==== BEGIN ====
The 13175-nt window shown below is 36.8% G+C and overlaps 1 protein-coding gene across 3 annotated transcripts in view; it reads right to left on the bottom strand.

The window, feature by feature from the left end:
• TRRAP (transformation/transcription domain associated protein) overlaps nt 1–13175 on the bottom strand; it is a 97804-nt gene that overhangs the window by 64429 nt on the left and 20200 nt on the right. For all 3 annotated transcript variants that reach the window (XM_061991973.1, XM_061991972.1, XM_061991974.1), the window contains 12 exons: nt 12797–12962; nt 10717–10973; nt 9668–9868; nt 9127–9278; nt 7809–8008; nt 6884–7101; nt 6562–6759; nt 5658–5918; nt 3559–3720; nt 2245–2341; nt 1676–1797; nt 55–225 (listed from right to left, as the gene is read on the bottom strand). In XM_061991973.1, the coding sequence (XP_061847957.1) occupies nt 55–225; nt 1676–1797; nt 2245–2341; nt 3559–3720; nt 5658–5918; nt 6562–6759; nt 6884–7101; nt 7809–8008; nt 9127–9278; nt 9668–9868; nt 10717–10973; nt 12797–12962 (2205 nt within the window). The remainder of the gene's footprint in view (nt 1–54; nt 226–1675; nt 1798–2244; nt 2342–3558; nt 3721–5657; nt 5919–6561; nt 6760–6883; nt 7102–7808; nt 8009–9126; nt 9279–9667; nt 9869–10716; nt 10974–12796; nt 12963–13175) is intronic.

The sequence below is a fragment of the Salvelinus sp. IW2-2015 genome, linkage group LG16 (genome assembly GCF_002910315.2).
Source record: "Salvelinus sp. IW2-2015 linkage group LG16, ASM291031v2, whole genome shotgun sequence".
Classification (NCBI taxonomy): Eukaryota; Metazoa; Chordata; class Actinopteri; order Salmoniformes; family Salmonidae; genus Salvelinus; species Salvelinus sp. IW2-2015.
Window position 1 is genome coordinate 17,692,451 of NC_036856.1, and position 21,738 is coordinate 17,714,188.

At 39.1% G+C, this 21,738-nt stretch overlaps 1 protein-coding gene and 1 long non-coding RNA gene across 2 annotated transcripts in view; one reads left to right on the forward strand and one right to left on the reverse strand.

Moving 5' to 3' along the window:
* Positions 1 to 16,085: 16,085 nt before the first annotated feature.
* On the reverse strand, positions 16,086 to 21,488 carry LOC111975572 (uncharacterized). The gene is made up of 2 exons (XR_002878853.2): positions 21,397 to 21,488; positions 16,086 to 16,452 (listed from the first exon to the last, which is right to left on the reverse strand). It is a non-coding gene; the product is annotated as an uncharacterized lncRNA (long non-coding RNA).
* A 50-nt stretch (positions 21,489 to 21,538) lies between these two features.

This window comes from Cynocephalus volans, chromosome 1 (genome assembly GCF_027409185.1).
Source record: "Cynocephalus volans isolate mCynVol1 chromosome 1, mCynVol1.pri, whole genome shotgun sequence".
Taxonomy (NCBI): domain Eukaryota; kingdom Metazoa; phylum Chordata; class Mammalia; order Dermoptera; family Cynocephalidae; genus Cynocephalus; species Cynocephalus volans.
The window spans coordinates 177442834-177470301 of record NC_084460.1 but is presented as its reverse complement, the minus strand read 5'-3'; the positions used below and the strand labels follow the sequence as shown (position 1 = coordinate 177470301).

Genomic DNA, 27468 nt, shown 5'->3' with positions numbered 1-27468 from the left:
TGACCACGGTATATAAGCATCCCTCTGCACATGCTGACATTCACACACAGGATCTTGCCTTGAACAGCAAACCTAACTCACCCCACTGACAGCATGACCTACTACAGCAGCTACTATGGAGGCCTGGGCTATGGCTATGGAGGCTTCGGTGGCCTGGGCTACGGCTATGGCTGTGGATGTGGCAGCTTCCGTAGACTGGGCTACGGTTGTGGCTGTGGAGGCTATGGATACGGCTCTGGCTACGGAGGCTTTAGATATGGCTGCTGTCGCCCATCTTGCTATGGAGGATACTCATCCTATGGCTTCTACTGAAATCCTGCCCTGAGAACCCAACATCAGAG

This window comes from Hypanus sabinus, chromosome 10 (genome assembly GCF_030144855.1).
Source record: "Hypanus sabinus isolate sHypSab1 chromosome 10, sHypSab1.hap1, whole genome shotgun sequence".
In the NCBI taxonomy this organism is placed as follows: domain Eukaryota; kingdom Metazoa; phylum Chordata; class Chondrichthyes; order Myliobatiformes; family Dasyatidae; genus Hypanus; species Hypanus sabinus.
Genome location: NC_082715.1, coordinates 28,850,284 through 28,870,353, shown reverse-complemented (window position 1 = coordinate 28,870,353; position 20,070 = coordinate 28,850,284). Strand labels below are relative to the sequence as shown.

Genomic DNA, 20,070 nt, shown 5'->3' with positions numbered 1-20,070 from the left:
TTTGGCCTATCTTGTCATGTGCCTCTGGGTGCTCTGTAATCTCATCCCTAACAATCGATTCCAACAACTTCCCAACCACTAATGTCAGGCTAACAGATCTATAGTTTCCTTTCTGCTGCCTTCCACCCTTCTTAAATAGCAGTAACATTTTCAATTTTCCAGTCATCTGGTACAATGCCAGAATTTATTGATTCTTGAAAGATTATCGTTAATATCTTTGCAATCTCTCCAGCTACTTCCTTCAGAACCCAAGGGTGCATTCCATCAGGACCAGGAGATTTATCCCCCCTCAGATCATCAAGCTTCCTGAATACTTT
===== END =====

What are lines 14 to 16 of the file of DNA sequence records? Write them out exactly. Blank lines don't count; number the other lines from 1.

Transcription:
Source record: "Cynocephalus volans isolate mCynVol1 chromosome 1, mCynVol1.pri, whole genome shotgun sequence".
Taxonomy (NCBI): domain Eukaryota; kingdom Metazoa; phylum Chordata; class Mammalia; order Dermoptera; family Cynocephalidae; genus Cynocephalus; species Cynocephalus volans.
The window spans coordinates 177442834-177470301 of record NC_084460.1 but is presented as its reverse complement, the minus strand read 5'-3'; the positions used below and the strand labels follow the sequence as shown (position 1 = coordinate 177470301).